Part of our series on getting better sleep.
Let’s cut to the chase: research shows that feather pillows are one of the worst kinds of pillows you can buy.
Time and time again, studies have shown that even the best feather pillow can’t hold a match to almost any other kind of pillow—memory foam, latex, synthetic fluff, you name it.
If you have your heart set on feather pillows for some reason other than sleep quality, we won’t stop you. Here’s a link to a pair of the mostly highly rated and reviewed feather pillows on Amazon. If you have a strong preference for a down-stuffed pillow, that’s one of the best options.
However, if you want the deepest sleep possible, you’ll want to know what research has to say about feather pillows versus the other guys.
Feather Pillows: What Science Says
Nobody likes getting poor quality sleep. Tossing and turning at night isn’t a joy, and it usually leads to poor quality of life during the day too.
So when making bedding and pillow choices, it makes sense to make choices backed by sleep studies.
When it comes to feather pillows, the science isn’t too encouraging.
In one study, over 100 participants were tasked with comparing their own pillows and five trial pillows, each for one week.1Your Pillow May Not Guarantee a Good Night’s Sleep or Symptom-Free Waking Each day the participants were tasked with recording perceived sleep quality, pillow comfiness, neck pain, and more.
Among other observations, the study found a strong correlation between feather pillow use and poor sleep quality.
The same study also found that poor quality sleep strongly correlated with waking neck stiffness.
Even more, other studies have shown that feather pillows are one of the worst options when it comes to neck pain.2Improving the Quality of Sleep with an Optimal Pillow: A Randomized, Comparative Study3Neck pain and pillows – A blinded study of the effect of pillows on non-specific neck pain, headache and sleep Memory foam pillows and latex pillows were the best options for alleviating neck pain—particularly pillows with neck support.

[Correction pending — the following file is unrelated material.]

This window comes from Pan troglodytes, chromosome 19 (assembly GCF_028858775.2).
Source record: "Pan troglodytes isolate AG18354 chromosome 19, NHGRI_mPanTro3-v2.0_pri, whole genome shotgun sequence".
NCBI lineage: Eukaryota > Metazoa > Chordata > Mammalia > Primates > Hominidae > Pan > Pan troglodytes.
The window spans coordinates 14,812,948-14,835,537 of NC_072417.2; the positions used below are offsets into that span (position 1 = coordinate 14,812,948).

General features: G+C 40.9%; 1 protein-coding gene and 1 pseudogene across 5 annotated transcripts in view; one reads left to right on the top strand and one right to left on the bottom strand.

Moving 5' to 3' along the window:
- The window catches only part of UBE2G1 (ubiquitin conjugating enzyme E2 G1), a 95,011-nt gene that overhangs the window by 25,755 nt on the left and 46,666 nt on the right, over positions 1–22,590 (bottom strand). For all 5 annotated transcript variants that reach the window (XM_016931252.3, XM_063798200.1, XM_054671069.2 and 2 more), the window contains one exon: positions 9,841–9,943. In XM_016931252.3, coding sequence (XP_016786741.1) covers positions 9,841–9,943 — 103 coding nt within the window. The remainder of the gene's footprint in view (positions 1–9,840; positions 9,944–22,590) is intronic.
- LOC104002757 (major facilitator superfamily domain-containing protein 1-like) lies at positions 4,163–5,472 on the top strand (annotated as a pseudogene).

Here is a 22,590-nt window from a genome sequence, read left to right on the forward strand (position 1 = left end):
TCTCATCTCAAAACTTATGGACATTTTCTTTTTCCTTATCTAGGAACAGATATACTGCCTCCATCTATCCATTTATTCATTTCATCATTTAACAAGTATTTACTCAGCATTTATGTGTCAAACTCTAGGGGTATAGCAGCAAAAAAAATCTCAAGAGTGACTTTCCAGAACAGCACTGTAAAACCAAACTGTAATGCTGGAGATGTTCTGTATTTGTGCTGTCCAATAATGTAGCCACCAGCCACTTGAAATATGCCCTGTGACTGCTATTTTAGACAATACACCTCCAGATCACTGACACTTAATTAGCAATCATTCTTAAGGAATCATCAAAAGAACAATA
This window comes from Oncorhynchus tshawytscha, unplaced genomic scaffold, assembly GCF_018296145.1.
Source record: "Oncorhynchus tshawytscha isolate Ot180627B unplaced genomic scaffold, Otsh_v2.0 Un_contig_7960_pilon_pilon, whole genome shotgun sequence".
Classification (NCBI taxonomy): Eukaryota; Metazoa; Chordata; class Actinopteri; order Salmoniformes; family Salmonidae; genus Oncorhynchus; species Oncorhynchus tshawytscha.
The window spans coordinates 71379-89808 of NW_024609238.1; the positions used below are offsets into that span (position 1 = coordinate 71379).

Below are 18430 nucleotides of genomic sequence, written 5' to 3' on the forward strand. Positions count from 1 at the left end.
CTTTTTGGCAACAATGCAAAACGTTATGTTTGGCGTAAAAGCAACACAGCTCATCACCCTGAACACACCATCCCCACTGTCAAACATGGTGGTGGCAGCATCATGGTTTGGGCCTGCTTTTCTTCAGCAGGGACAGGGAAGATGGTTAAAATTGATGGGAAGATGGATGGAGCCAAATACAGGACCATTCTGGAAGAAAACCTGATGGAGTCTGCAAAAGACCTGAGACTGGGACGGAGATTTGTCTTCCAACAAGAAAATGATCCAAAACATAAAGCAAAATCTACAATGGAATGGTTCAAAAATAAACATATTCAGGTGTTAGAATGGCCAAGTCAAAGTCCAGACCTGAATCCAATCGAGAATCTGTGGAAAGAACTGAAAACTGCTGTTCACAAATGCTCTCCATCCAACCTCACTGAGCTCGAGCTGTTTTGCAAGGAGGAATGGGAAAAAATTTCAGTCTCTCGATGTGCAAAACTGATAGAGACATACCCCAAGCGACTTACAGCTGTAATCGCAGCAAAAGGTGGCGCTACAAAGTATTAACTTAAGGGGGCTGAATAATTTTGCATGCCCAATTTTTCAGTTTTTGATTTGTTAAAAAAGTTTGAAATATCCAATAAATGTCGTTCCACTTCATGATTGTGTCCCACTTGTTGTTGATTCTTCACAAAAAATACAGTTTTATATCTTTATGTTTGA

For side sleepers, the story is similarly bleak. Feather pillows are associated with low sleep quality and increased neck pain compared to foam and latex pillows.4Pillow use: The behaviour of cervical pain, sleep quality and pillow comfort in side sleepers
For those who do sleep on their sides, research has shown that using a thicker pillow to lift the head results in improved sleep quality.5Ergonomic approach for pillow concept design More information on this can be found in our memory foam pillow guide.
Sleep Apnea and Snoring
Research on the ideal pillow for snorers and sleep apnea sufferers doesn’t show any benefit to using feather pillows.
For back sleepers, use of a molded neck support pillow correlates with fewer snoring-related awakenings and better sleep quality.6Cervical Positioning for Reduction of Sleep-Disordered Breathing in Mild-to-Moderate OSAS For side sleepers, a thick wedge-shaped pillow works best to decrease awakenings and improve sleep quality.7Sleep Apnea Avoidance Pillow Effects on Obstructive Sleep Apnea Syndrome and Snoring
All things considered, we can’t in good conscience say that any feather pillow is the best feather pillow.
When it comes to sleep quality, neck pain, sleep position, snoring, awakenings, and so on, there are other pillows always beat feather pillows.
Unless you have some sort of loyalty to goose down, there is almost definitely a better option for you.